This comes as no surprise,
considering The Hill put Minnick at the top of its “most vulnerable” list the day he was sworn in. No points,
apparently, for beating freshman Republican Bill Sali in 2008 and becoming the
first Democrat to hold the seat in bright red
In the six months since, Minnick has attempted to put as much distance as possible between himself and House Democratic leadership. He voted against the stimulus package in February, the AIG package in March and cap and trade last month. As of last week, he was at the top of another list, the Washington Post’s tabulation of Democrats who don’t vote with their party leadership.
His earliest and best-organized Republican challenger is Vaughn
Ward, a candidate with so much going for him one might think the National
Republican Congressional Committee ordered him from central casting. He’s a
photogenic 40, with an attractive wife and two cute kids; grew up in
Ward is understandably happy to find Minnick on the lists of most vulnerable...
...as he is ardently unimpressed by
the lack of Democratic party-line votes. As he campaigns around
That would be the vote at the start of the current session to elect Nancy Pelosi as speaker. Minnick voted for her, and he should not have, Ward said in a recent interview.
While this may sound like an interesting idea to toss out, and might even make for an interesting diatribe on talk radio, it sounds a bit naïve or facetious for anyone with any familiarity with Congress. And Ward does have some familiarity, having worked in D.C. for Kempthorne.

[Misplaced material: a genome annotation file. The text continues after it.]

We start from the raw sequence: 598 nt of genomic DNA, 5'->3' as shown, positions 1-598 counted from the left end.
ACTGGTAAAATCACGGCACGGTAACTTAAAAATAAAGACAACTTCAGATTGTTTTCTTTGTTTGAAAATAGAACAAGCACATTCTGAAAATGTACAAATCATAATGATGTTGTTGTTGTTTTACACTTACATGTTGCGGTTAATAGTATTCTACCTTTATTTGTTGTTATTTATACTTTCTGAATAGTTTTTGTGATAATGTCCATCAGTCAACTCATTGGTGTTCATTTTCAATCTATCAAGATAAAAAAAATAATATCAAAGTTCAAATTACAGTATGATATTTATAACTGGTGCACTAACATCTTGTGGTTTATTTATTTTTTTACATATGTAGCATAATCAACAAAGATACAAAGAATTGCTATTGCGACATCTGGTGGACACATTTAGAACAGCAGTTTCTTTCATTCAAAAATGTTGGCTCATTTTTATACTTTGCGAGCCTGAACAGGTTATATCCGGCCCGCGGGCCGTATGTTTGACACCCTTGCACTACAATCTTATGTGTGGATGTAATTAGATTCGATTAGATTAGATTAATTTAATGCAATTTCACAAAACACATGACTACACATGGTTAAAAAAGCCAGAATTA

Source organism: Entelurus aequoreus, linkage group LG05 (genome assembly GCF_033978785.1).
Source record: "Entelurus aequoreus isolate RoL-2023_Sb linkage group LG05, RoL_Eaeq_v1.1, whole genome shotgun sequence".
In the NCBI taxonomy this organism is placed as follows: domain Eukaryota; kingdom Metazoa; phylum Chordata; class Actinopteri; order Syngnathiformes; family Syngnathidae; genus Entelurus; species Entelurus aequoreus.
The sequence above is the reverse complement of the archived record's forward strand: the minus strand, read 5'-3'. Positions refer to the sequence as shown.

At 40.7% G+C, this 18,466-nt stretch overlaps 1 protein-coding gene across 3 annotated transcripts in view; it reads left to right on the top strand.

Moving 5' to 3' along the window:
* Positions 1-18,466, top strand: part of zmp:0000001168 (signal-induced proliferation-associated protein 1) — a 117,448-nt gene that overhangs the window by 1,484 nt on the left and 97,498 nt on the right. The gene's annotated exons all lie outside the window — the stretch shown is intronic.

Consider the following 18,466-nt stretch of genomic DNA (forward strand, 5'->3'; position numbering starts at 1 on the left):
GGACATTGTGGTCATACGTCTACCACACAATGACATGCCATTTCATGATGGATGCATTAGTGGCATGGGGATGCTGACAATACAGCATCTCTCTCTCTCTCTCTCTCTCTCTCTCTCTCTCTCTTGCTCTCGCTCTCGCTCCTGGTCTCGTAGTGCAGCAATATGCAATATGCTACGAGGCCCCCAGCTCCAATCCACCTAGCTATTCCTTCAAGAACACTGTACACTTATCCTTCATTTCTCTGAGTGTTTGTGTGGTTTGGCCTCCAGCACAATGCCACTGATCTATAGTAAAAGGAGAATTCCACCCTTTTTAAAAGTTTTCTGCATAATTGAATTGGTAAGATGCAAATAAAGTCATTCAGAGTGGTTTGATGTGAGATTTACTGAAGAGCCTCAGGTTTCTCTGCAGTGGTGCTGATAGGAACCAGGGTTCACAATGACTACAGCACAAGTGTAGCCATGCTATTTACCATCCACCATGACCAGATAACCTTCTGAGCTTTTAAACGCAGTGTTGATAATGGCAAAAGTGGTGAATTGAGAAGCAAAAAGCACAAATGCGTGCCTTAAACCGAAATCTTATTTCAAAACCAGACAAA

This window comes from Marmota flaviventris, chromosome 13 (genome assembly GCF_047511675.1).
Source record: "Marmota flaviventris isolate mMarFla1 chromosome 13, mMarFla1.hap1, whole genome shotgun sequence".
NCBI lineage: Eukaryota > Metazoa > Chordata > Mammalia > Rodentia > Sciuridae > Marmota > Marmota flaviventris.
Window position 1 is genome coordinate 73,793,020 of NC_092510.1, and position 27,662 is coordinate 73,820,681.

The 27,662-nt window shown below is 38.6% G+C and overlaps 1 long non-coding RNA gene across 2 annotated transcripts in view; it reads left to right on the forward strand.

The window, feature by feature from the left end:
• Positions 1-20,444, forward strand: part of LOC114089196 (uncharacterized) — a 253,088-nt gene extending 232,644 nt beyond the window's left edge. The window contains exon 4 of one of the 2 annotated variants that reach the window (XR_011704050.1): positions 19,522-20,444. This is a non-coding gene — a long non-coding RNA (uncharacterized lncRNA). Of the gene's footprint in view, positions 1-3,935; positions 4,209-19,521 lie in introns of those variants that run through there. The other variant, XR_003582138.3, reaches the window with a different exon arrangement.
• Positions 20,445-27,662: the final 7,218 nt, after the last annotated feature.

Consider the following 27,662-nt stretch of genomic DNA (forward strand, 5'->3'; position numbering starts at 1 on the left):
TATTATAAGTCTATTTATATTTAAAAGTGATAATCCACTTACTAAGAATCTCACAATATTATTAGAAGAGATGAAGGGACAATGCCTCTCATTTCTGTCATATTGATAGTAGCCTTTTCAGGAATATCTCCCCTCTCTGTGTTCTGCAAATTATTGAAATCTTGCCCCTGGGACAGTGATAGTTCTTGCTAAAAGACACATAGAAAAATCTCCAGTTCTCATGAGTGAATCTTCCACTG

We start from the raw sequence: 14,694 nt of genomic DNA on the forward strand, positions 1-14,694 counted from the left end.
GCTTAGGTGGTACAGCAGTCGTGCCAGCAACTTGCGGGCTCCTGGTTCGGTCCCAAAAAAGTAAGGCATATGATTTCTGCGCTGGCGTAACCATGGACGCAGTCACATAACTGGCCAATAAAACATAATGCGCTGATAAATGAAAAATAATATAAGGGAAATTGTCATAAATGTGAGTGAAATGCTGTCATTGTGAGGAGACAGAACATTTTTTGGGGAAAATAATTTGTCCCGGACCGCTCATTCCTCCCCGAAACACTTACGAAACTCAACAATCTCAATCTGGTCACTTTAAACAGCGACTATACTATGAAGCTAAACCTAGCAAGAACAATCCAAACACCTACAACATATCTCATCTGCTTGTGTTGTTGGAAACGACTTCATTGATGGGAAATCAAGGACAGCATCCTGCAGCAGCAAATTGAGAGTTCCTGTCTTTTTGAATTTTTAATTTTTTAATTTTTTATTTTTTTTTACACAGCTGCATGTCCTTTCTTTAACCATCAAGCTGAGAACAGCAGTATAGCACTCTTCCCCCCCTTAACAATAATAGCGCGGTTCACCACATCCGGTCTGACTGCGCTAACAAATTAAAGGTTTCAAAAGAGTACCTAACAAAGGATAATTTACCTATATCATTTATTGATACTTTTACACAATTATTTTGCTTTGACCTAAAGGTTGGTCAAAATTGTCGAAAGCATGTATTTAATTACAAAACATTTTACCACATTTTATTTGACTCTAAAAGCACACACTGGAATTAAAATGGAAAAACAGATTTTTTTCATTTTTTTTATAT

Members of a political party cast their votes for their party’s leader at the outset of the session. It has nothing to do with whether one likes his candidate or dislikes the opposition party’s candidate; it’s just part of the process.
Or so it was explained to Central Washington voters some 20 years ago by Washington Republican Sid Morrison, after he voted for Bob Michel of Illinois rather than Tom Foley for speaker. It didn’t matter that he and Foley were personal friends and allies on many pieces of legislation that touched both their districts, or that Foley clearly was going to win, Morrison said. It’s just part of the process.
Ward conceded it would be unusual, but not historically unprecedented, and Minnick should have done it. He should also do more than vote no on Democratic bills he doesn’t like; he should offer amendments, use tactics to block or derail them and make floor speeches against the president.
This line of argument comes straight from the National Republican
Congressional Committee, whose job it is to turn as many seats from blue to red
as possible next year. It may play well with the pundits who come to
The first big test of a possible Ward-Minnick matchup comes this
week, when campaign finance reports for the second quarter of the year should
be posted with the Federal Elections Commission. When the first quarter filing
period closed, Minnick had raised about $266,000, about two-thirds of it from
political action committees. Ward, who’d only just begun the campaign, had
$50,000, most of it from individuals, but relatively few of them from
Campaigns are about more than raising money – spending it well is actually more important. But the upcoming reports of contributions could be the best early barometer of how strong this race will be.